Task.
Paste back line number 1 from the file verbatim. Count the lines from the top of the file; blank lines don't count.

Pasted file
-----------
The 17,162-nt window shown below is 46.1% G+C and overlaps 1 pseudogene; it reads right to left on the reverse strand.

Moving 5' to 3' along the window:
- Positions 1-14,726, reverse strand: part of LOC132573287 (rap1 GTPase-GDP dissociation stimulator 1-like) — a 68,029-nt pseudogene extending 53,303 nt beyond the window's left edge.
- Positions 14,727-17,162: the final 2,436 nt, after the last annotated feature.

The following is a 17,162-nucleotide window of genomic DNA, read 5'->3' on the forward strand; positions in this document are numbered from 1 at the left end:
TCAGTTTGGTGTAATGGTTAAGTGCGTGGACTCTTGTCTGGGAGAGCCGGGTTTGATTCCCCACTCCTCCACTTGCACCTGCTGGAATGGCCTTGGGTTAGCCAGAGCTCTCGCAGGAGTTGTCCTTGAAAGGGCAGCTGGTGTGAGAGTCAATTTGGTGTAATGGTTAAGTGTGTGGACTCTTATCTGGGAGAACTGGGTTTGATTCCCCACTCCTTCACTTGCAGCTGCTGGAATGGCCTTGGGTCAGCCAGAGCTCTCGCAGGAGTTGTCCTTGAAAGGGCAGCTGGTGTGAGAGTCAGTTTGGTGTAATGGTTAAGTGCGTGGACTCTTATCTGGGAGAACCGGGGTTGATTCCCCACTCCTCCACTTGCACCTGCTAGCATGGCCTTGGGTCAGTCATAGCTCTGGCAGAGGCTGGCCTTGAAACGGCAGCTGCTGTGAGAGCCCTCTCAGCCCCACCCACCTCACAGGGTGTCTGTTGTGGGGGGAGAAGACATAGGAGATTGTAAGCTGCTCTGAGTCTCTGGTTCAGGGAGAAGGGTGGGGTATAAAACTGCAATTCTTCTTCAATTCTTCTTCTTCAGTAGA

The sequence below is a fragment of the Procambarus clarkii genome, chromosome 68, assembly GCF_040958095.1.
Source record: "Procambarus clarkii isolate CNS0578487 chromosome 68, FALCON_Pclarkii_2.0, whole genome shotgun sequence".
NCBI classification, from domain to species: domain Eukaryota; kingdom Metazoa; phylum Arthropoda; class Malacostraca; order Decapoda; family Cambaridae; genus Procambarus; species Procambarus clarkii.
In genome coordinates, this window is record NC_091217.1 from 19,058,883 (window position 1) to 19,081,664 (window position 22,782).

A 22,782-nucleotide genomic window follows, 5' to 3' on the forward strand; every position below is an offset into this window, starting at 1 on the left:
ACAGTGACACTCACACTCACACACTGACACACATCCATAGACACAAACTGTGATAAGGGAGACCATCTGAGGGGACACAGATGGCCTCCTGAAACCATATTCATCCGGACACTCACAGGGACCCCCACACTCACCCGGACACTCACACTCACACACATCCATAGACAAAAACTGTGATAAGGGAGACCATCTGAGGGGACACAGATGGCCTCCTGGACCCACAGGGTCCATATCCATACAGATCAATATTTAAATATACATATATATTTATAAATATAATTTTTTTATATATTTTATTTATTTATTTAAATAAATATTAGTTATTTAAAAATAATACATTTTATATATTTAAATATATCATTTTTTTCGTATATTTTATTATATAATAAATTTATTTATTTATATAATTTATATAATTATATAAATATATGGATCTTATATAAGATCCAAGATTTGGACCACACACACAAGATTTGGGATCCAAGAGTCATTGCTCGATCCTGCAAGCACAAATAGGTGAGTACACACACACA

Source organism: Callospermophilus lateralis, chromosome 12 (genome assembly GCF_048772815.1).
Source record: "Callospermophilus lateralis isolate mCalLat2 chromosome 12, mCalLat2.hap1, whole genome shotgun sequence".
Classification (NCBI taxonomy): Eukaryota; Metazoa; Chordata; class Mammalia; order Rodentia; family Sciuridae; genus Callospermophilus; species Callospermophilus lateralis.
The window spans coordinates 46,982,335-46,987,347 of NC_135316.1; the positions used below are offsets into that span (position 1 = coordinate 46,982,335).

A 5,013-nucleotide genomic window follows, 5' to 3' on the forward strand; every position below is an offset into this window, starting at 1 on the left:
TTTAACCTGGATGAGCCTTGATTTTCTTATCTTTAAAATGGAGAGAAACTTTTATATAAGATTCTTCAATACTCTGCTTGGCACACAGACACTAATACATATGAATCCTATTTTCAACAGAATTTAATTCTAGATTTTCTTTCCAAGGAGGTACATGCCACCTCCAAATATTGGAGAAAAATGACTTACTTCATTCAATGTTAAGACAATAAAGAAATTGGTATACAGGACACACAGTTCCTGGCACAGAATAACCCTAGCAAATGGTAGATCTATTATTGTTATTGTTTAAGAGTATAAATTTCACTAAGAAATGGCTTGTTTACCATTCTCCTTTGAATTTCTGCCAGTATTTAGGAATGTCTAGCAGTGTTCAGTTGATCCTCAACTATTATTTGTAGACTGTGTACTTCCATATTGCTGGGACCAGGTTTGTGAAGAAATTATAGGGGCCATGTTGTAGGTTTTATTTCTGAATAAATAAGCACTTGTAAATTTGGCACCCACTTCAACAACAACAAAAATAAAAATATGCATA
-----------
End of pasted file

The 17,162-nt window shown below is 46.1% G+C and overlaps 1 pseudogene; it reads right to left on the reverse strand.